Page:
FL Supreme Court rules agencies must pay attorneys fees when violating public records law
The Florida Supreme Court on Thursday issued a broadly worded ruling that made clear public agencies are liable for paying attorney's fees if they violate the state's open-records law.
The 5-2 ruling dealt with cases in which people successfully sue agencies for failing to comply with the records law. Justices rejected arguments that agencies should be shielded from paying plaintiffs' legal fees if public-records requests are handled in "good faith."
"In accordance with case law liberally construing the Public Records Act in favor of open access to public records, the reasonable statutory construction of the attorney's fee provision, and the letter and spirit of the constitutional right to inspect or copy public records, we hold that a prevailing party is entitled to statutory attorney's fees under the Public Records Act when the trial court finds that the public agency violated a provision of the Public Records Act in failing to permit a public record to be inspected or copied,'' said the majority opinion, written by Justice Barbara Pariente and joined by Chief Justice Jorge Labarga and justices R. Fred Lewis, Peggy Quince and James E.C. Perry. "There is no additional requirement, before awarding attorney's fees under the Public Records Act, that the trial court find that the public agency did not act in good faith, acted in bad faith, or acted unreasonably."
The ruling, which stemmed from a dispute about records requested from the Board of Trustees of the Jacksonville Police and Fire Pension Fund, came after lawmakers this year considered a proposal that would have given more discretion to judges in deciding whether to award attorney's fees in public-records cases. The proposal, backed by groups such as the Florida League of Cities, ultimately did not pass.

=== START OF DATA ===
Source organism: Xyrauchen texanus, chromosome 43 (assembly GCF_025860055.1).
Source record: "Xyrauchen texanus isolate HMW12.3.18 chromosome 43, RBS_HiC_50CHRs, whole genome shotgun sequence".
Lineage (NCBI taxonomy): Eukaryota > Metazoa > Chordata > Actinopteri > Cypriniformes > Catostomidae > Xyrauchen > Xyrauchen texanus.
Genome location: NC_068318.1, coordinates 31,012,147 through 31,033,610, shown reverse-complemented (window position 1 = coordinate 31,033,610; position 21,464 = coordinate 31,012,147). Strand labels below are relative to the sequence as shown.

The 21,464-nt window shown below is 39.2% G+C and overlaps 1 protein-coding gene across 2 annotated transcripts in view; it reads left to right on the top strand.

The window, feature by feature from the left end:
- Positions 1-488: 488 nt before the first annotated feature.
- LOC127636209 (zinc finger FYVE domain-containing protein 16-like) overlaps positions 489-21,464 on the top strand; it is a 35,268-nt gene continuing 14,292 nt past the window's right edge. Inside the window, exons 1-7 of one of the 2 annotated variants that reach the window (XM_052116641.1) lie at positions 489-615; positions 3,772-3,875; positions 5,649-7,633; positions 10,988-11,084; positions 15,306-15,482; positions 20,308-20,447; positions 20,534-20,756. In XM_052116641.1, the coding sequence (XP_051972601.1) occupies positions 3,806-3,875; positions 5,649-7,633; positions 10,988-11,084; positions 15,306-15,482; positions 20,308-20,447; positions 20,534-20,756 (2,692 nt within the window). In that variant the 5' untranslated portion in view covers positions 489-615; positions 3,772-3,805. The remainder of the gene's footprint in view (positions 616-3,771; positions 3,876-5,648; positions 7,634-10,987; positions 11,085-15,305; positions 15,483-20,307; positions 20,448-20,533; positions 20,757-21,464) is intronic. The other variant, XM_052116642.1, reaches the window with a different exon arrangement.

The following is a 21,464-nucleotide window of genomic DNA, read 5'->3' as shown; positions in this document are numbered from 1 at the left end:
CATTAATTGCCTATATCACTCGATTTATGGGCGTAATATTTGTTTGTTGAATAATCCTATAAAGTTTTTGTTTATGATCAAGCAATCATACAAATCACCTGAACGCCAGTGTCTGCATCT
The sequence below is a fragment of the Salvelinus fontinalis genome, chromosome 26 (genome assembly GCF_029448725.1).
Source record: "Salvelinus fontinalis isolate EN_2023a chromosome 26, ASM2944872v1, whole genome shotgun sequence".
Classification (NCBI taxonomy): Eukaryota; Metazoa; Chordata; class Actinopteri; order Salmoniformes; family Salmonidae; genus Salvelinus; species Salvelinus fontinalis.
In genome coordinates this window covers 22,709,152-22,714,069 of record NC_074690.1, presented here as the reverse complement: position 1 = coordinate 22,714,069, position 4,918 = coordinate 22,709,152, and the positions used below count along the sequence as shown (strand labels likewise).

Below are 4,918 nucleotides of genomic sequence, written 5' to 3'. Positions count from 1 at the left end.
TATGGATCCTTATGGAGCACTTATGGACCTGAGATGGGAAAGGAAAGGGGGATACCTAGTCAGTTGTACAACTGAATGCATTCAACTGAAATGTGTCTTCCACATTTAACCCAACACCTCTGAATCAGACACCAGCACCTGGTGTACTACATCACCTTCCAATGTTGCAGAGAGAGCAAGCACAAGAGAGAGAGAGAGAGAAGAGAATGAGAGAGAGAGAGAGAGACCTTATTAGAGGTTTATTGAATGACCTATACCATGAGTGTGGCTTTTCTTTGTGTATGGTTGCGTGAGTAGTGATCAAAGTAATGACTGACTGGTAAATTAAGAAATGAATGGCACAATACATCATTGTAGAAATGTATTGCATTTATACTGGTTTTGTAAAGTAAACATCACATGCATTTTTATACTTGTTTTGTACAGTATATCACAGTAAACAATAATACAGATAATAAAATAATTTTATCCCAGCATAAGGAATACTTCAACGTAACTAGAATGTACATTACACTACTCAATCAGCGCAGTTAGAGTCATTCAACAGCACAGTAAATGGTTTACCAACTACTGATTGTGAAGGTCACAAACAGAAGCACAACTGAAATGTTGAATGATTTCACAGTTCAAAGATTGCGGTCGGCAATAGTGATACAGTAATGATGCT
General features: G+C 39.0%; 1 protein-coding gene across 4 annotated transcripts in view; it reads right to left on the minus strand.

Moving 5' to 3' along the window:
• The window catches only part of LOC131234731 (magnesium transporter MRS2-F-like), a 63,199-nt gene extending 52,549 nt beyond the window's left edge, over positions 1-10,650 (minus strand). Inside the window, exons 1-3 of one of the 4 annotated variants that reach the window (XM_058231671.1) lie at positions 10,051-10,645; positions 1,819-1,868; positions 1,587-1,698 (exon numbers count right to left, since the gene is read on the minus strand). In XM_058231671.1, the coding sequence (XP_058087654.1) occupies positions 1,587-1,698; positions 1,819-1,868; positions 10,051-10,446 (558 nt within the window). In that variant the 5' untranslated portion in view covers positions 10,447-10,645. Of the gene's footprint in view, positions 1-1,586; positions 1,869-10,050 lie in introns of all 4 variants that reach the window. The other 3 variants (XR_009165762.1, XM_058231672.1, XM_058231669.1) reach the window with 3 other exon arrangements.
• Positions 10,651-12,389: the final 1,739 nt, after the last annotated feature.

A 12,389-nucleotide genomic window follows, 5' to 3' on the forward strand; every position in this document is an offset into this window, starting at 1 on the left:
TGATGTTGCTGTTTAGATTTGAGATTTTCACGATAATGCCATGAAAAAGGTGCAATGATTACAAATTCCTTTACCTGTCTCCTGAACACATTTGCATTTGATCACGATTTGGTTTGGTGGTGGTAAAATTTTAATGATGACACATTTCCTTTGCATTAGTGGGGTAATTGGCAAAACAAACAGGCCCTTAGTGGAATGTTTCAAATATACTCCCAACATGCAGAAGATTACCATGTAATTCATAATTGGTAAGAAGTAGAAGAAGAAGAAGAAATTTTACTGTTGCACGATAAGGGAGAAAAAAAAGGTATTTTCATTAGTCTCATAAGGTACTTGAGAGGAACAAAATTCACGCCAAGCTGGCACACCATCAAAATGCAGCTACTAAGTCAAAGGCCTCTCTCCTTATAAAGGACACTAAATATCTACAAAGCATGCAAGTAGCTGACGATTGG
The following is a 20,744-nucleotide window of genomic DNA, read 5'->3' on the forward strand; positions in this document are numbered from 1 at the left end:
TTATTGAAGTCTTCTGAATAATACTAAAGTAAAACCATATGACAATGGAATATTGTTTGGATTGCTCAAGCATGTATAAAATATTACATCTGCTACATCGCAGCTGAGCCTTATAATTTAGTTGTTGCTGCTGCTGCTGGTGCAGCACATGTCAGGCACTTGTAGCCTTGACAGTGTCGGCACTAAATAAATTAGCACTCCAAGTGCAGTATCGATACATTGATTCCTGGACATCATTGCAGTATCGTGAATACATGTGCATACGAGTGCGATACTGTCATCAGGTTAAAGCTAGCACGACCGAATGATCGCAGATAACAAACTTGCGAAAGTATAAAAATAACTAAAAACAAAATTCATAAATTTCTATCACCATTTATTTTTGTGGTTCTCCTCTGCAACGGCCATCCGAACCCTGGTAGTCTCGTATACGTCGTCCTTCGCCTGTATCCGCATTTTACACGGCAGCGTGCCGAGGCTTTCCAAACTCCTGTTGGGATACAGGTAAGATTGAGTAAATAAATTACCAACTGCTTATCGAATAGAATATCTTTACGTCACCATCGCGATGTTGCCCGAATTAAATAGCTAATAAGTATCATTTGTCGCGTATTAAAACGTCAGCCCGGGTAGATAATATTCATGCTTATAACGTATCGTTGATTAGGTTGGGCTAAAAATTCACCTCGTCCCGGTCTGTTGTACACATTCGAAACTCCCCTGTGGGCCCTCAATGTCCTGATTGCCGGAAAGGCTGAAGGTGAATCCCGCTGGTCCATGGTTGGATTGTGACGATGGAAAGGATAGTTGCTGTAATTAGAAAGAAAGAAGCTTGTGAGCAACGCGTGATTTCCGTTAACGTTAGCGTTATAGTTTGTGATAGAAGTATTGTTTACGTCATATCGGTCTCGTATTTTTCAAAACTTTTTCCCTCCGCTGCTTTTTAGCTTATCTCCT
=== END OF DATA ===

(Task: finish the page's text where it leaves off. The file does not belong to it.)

In a dissent to Thursday's ruling, Justice Charles Canady wrote that agencies should not be forced to pay attorney's fees when they act in good faith.
"Where the custodian of public records has acted in good faith, the custodian has not manifested 'a positive unwillingness' to comply with the Public Records Act,'' Canady wrote in the dissent, which was joined by Justice Ricky Polston. "In such circumstances, an unlawful refusal to comply with the law has not occurred and the attorney's fee provision is not applicable."
The case was filed by Curtis W. Lee, who requested public records from the Jacksonville pension fund in 2009, according to a brief filed in the Supreme Court by the fund. A dispute about the request resulted in a circuit judge ruling in 2011 that the pension fund had violated the public-records law. The ruling dealt with conditions that the fund set about Lee paying for agency staff time.
Lee then filed a motion to recover attorney's fees, which was rejected by a circuit judge. The 1st District Court of Appeal, however, sided with Lee, which prompted the pension fund to take the issue to the Supreme Court.
The legislative debate this year primarily focused on public-records lawsuits that local governments allege are filed simply as vehicles to generate attorney's fees. But groups such as the First Amendment Foundation argue that giving judges more discretion in awarding fees would dramatically weaken the state's public-records law because many people cannot afford to hire attorneys without the possibility of recouping legal costs.
(Disclosure: The News Service of Florida is a member of the First Amendment Foundation.)
In the ruling Thursday, Pariente wrote that the purpose of state law is "frustrated if the prevailing individual must incur the attorney's fees --- rather than the public agency that violated the Public Records Act --- merely because the individual is unable to establish that the public agency acted unreasonably or in bad faith."
"Even if not malicious or done in bad faith, the pension fund's actions --- which were found to be unlawful --- had the effect of frustrating Lee's constitutional right to access public records and required him to turn to the courts to vindicate that right," Pariente wrote. "Reasonable attorney's fees should have been awarded … for the pension fund's violation of the Public Records Act."